Before every phone call that Fatuma Hashi has with her brother Mahdi, FBI agents come on the line to tell her what she is not permitted to talk about. “You’re not allowed to speak about political issues. Or whatever’s happening in the outside world. Or his case,” she told The Intercept.
Mahdi Hashi, a young man of Somali origin who grew up in London, had never been to the United States before he was imprisoned in the 10-South wing of the Metropolitan Correctional Center in lower Manhattan in November 2012, when he was 23. For over three years, he has been confined to a small cell 23 hours a day without natural light, with an hour alone in a slightly larger indoor cage. He has had no physical contact with anyone. Apart from occasional visits by his lawyer, his human interaction has been limited to brief, transactional exchanges with guards and a monthly 30-minute phone call with his family.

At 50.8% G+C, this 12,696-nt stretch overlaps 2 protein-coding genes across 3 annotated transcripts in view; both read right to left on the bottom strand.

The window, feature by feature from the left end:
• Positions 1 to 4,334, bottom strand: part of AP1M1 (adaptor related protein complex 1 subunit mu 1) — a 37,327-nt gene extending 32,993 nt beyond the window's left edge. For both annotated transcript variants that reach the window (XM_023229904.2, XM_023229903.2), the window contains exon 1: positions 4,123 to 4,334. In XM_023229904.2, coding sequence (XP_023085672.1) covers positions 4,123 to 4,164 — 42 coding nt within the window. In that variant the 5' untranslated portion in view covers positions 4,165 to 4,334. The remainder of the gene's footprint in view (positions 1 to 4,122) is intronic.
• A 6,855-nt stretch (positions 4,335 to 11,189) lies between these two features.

Yet most of Hashi’s time in solitary confinement occurred before he had been deemed guilty by the justice system. Prolonged isolation prior to or in the absence of trial, sensory deprivation, and a lack of independent monitoring are normally associated with the detention center at Guantánamo Bay and CIA black sites overseas. But the MCC’s 10-South wing, which houses terrorism suspects, is no different in these respects. A former MCC prisoner and a psychologist specializing in trauma told The Intercept that the kind of extreme isolation imposed on defendants there can pressure them to accept a guilty plea, irrespective of actual guilt.
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